The Chinese government’s fear of criticism is exemplified by Central Document No. 9, issued by the CCP Central Committee and circulated throughout the Party system nationwide (but leaked outside of China) in 2013. It reveals the CCP’s assessment of the ideological weaknesses it is experiencing inside the Party and in society, and further illustrates the dislike the CCP has toward Western political influence. The document paints a picture of a ruling party under assault from within and without––an extremely unconfident party acting defensively to fend off perceived threats to its continued rule and existence. Noteworthy problems listed include: the promotion of Western constitutional democracy, the promotion of “universal values” in an attempt to weaken the theoretical foundations of the Party’s leadership, the promotion of civil society in an attempt to dismantle the ruling party’s social foundation, and the promotion of the West’s idea of journalism, which is said to challenge China’s principle that the media and publishing system should be subject to Party discipline. The problems explicitly listed exemplify the state’s fear of those who fight for human rights and access to an open and unbiased media.
The status of human rights under President Xi Jinping continues in a negative direction. Chinese authorities should order an immediate and impartial investigation into the missing activists whereabouts, publicly disclose its findings, and bring those responsible to justice. If credible evidence of an internationally recognized crime does exist, those in custody should be given a fair and unbiased trial in court that is in line with international human rights standards. Chinese authorities should ensure that those detained are protected from torture and have access to adequate medical care. Additionally, the detainees should be allowed access to their families and a lawyer of their choice. Forced disappearances in China should not go ignored by the international community.
(1) "China: Three Activists Feared 'Disappeared'" Human Rights Watch. Human Rights Watch, 16 Dec. 2016. Web. 28 Dec. 2016.
(4) "Lawyer, Web Publisher Accused of Leaking Secrets." China Digital Times. China Digital Times, 23 Dec. 2016. Web. 28 Dec. 2016.
(5) "China: Three Activists Feared 'Disappeared'" Human Rights Watch. Human Rights Watch, 16 Dec. 2016. Web. 28 Dec. 2016.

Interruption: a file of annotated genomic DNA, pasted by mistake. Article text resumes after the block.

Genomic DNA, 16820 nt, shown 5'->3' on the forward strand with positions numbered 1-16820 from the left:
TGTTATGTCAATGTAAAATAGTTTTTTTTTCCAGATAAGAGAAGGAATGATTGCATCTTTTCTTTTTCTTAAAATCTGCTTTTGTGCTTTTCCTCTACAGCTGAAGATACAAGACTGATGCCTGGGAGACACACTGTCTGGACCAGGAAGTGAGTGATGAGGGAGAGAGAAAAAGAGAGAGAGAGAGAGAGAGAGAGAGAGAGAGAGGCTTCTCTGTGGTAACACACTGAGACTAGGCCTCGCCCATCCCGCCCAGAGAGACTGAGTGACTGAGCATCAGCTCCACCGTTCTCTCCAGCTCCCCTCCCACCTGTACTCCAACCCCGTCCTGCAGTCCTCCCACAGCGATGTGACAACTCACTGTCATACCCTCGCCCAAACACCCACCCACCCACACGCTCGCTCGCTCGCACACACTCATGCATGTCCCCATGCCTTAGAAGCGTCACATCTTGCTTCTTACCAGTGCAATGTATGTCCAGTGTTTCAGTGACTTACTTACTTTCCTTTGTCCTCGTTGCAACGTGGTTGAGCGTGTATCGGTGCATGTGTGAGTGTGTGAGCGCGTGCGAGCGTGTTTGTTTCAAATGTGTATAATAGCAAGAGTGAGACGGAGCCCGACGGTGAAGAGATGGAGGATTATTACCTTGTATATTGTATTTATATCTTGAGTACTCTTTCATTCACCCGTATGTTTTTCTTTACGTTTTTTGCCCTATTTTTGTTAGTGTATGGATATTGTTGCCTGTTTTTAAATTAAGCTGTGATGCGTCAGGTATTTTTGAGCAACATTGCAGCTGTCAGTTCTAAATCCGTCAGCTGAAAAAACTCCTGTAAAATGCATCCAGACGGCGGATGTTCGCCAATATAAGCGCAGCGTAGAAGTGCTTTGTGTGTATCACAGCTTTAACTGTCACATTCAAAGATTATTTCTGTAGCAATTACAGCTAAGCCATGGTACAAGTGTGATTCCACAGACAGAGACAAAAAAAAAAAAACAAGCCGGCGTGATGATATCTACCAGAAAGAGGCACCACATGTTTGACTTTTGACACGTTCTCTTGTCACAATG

(12) "Lawyer, Web Publisher Accused of Leaking Secrets." China Digital Times. China Digital Times, 23 Dec. 2016. Web. 28 Dec. 2016.
(13) "China: Three Activists Feared 'Disappeared'" Human Rights Watch. Human Rights Watch, 16 Dec. 2016. Web. 28 Dec. 2016.
(14) "China: Events of 2015." Human Rights Watch. Human Rights Watch, 27 Jan. 2016. Web. 28 Dec. 2016.
Image: © Jess Yu | Dreamstime.com - 1 July protest in Hong Kong
With only 5 years since it gained independence in 2011, South Sudan has struggled through a civil war that has killed approximately 50,000 to 300,000 people and displaced 1.6 million (1). The war broke out in December 2013, following President Salva Kiir’s accusations that former Vice President Riek Machar was plotting a coup d’état. This conflict has resulted in three years of fighting between government forces, rebel troops and allied militias. The fighting has mostly pitted Kiir's Dinkas, the dominant ethnic group estimated to be roughly a third of the population, against Machar's Nuer tribe. But dozens of other ethnic groups, South Sudan have been pulled into the conflict as the fighting spreads. Despite a fragile peace deal signed last year, fighting and attacks on civilians continue.
The civil war has resulted in United Nations condemnation and allegations of ethnic cleansing. The UN established the Commission on Human Rights in South Sudan (UNMISS) in March 2016 to monitor and report on the human rights situation. On December 1, the head of the commission reported that there was a steady process of ethnic cleansing underway in the country, involving massacres, starvation, gang rape and the destruction of villages. "The stage is being set for a repeat of what happened in Rwanda and the international community is under an obligation to prevent it,” commission chairwoman Yasmin Sooka told a news conference (2). "You have ethnic tensions because people have been displaced from their land based on ethnicity. Everybody believes that a military conflict is almost inevitable in different parts of the country,” Sooka told Al Jazeera (3). The United States also warned of escalating violence. "We have credible information that the South Sudanese government is currently targeting civilians in Central Equatoria and preparing for large-scale attacks in the coming days or weeks," Keith Harper, the US representative at the UN Human Rights Council, said in Geneva (4). In November, the UN's Special Adviser on the Prevention of Genocide, Adama Dieng, told the Security Council there was a risk of "outright ethnic war" and the "potential for genocide” (5). The UN human rights experts are expected to publish a report on their findings in March.